Thursday was all about the return to basketball for the Los Angeles Lakers. Until it wasn’t.
After losing their first scrimmage match to the Dallas Mavericks, LeBron James was called for a post-game media scrum to talk about how the team looked in their first game since March. Instead, he shifted the focus immediately to Breonna Taylor and the Black Lives Matter movement, opening his answer to the first question like so:
“First of all, I want to continue to shed light on justice for Breonna Taylor and to her family and to everything that’s going on with that situation.”
Taylor was a Black woman who was killed by three Louisville police officers in her own home. The police officers used a no-knock warrant to enter the wrong home looking for a suspect that had already been taken into police custody. The tragic loss occured in March. Since then, one officer has been fired and the others have been placed on administrative leave. None of the three have been arrested.
James continued with what he believed to be the proper justice for Taylor and her family:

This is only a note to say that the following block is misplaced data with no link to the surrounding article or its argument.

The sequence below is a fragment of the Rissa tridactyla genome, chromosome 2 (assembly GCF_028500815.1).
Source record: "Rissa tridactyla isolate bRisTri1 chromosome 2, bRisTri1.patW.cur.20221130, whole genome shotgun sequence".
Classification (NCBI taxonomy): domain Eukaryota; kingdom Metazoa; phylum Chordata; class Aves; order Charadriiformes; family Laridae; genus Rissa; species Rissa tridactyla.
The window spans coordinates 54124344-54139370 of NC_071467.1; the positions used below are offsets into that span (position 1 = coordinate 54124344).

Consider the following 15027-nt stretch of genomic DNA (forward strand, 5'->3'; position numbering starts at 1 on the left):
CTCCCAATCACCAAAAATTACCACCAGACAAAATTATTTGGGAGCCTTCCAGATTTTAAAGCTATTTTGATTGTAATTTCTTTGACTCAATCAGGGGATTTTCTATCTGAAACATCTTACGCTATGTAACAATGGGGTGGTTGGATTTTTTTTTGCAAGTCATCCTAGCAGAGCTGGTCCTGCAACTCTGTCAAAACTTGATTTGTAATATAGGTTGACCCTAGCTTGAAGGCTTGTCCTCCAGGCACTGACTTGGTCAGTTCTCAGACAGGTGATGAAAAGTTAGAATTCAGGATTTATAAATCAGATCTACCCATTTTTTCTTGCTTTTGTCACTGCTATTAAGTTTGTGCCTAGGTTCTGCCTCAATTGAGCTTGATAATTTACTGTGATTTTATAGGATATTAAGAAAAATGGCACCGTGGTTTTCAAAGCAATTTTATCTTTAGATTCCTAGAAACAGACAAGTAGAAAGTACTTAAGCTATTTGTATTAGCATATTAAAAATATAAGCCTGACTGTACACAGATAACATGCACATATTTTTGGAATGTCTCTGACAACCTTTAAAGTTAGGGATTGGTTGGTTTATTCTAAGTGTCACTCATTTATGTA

“We want the cops arrested who committed that crime,” James said. “Obviously in the state of Kentucky, what’s going on down there, I know a lot of people that’s feeling the same. Us, as the NBA and as the players, and me, as one of the leaders of this league, I want her family to know and I want the state of Kentucky to know that we feel for her and we want justice. That’s what it’s all about. What’s right is right and what’s wrong is wrong and this is a wrong situation that’s going on in my eyes and a lot of other eyes not only here in America but around the world as well.
“Same energy we have on the floor is the same energy that we have towards having justice for Breonna Taylor and her family.”